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I have a networked drive being served over SMB which is regularly accessed from my Macbook Air. The problem is that it spins up even after my Macbook Air has had its lid closed and has been sleeping for 10 hours, with no other networked devices accessing it. My goal is to not have the networked drive spin up unnecessarily.

Running sudo lsof | grep " /media" on the server tells me that the only process using the drive is smbd, i.e. the Samba SMB daemon. As soon as I properly power the Macbook off, there are no longer any open file handles for the drive.

Powernap is disabled both with and without power plugged in, so that didn't solve it.

Is there a straightforward way of making macOS leave networked shares alone when it's sleeping?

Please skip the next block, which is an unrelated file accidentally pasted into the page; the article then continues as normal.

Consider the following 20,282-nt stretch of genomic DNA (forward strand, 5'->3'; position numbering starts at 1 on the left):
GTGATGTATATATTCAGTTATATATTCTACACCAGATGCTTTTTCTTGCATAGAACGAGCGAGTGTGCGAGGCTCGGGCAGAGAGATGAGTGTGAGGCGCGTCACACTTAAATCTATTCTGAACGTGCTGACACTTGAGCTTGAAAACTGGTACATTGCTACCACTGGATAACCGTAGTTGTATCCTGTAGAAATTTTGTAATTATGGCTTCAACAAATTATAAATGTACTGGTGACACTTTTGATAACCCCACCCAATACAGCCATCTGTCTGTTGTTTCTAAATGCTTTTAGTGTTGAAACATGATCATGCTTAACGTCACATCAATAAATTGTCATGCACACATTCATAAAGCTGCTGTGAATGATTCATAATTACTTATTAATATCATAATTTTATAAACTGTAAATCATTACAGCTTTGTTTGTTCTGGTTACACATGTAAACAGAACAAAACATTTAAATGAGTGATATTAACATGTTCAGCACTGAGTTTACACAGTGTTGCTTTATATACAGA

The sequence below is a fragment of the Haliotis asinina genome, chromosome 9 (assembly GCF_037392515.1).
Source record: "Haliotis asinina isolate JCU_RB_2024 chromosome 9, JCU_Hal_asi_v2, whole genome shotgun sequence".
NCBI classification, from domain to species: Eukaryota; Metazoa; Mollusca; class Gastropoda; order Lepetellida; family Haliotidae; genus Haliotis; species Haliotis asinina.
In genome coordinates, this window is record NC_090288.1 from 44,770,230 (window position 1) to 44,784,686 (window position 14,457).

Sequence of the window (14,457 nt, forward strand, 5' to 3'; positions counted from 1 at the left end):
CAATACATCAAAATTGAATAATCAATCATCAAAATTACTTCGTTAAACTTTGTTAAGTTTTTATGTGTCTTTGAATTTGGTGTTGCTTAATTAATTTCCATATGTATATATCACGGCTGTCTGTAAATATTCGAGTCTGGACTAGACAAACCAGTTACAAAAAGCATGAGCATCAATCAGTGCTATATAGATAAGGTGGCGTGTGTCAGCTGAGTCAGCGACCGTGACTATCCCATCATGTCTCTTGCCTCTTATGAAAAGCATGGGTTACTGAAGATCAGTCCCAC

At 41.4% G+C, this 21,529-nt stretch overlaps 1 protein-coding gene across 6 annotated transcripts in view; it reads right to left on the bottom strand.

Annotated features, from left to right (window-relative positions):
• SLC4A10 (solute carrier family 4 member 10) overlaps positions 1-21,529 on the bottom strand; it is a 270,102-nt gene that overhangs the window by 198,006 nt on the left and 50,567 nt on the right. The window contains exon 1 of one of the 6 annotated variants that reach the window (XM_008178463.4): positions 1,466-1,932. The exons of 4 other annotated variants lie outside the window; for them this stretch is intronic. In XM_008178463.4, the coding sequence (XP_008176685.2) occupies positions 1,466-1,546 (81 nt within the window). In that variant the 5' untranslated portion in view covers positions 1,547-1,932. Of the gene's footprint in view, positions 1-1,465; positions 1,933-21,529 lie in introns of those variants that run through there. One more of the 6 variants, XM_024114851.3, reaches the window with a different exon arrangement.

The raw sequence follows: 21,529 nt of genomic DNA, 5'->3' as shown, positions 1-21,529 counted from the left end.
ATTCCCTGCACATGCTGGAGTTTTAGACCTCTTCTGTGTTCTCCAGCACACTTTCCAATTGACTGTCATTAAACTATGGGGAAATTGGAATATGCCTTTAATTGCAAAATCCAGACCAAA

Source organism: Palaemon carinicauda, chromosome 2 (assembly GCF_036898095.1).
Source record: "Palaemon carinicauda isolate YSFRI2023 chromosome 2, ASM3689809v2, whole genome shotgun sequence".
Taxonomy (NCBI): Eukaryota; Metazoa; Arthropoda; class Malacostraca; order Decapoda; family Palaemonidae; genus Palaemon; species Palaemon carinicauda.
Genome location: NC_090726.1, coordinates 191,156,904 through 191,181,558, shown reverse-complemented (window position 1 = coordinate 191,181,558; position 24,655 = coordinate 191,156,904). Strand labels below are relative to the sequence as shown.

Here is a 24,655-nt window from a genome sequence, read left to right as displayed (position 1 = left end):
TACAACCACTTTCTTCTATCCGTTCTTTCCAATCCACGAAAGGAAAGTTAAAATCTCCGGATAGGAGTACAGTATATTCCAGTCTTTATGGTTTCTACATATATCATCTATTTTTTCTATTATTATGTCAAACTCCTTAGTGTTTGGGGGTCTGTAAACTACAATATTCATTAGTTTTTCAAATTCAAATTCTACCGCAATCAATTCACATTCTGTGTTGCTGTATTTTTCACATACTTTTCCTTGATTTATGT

• Based on what do you assume that the (sleeping) MBA somehow triggers the activities on the server? – nohillside Jul 5 at 11:40
  • @nohillside Based on what I explained in the question. The SMB connection originates from the MBA. It triggers the activity when it opens an SMB connection and fails to close it for 10 hours of non-activity. – Andreas Jul 5 at 11:45
  • So you basically are looking for a way to automatically eject network drives before your Mac goes to sleep? – nohillside Jul 5 at 12:05
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    @nohillside That sounds like a reasonable solution. Or, if it's a known behavior of macOS to keep doing network activities while sleeping, disable that behavior. I wouldn't put it past macOS to do that sort of thing, so I'm open to suggestions. – Andreas Jul 5 at 12:07
  • I should add that I'm not entirely familiar with the inner workings of SMB and if it really does allow for connections to be open indefinitely in this manner. – Andreas Jul 5 at 12:10

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